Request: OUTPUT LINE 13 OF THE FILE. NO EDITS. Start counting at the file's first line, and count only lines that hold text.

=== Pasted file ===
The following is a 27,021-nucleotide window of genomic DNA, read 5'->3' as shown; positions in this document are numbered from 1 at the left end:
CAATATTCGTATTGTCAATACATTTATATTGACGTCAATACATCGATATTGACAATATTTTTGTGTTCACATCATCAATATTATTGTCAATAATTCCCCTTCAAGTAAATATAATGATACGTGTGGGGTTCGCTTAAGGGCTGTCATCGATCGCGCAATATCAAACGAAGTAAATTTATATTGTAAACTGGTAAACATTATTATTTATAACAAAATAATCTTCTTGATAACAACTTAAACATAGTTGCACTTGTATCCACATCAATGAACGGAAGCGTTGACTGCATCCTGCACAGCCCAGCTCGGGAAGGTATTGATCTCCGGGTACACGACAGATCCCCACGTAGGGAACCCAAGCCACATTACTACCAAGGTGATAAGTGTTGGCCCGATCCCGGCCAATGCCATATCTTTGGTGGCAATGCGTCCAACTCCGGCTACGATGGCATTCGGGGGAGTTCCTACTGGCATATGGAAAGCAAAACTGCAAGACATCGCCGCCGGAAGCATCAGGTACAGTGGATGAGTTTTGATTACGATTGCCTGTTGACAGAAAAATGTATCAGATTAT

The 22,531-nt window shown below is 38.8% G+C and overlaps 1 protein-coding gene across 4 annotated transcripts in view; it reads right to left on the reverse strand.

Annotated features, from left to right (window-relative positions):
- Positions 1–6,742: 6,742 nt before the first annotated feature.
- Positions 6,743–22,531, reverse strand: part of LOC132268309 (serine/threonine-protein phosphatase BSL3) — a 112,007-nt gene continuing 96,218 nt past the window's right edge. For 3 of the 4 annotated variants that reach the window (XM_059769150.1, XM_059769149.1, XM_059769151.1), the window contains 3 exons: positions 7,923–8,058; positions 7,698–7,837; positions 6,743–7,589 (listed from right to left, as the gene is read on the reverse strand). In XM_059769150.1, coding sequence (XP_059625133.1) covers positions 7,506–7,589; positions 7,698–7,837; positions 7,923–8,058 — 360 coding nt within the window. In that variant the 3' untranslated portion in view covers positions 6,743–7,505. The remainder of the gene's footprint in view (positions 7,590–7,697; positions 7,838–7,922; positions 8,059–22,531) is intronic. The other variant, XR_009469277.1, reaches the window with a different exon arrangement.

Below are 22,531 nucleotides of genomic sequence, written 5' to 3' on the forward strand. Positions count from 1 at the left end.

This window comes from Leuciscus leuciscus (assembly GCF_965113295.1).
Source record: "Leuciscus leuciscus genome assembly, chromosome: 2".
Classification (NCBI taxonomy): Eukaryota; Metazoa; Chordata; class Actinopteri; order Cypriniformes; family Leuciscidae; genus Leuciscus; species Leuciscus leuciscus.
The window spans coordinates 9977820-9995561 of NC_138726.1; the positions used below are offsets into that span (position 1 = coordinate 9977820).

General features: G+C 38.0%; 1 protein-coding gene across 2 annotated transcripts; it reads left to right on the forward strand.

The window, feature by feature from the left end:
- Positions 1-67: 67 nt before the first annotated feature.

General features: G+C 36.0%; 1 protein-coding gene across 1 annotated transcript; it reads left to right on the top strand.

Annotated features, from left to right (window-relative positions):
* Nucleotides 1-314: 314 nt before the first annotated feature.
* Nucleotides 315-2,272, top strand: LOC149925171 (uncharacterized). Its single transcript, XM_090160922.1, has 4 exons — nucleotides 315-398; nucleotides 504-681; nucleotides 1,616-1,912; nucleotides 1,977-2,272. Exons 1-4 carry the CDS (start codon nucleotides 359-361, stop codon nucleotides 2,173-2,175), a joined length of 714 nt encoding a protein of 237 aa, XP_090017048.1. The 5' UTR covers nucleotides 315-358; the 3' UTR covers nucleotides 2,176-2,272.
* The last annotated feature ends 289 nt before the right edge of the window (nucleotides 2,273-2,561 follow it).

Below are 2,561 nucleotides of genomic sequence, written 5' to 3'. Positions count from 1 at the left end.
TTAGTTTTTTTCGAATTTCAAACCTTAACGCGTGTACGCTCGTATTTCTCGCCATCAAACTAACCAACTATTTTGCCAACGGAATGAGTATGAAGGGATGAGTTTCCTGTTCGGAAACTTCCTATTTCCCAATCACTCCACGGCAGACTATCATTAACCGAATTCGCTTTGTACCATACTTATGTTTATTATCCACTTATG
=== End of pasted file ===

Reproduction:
The window, feature by feature from the left end: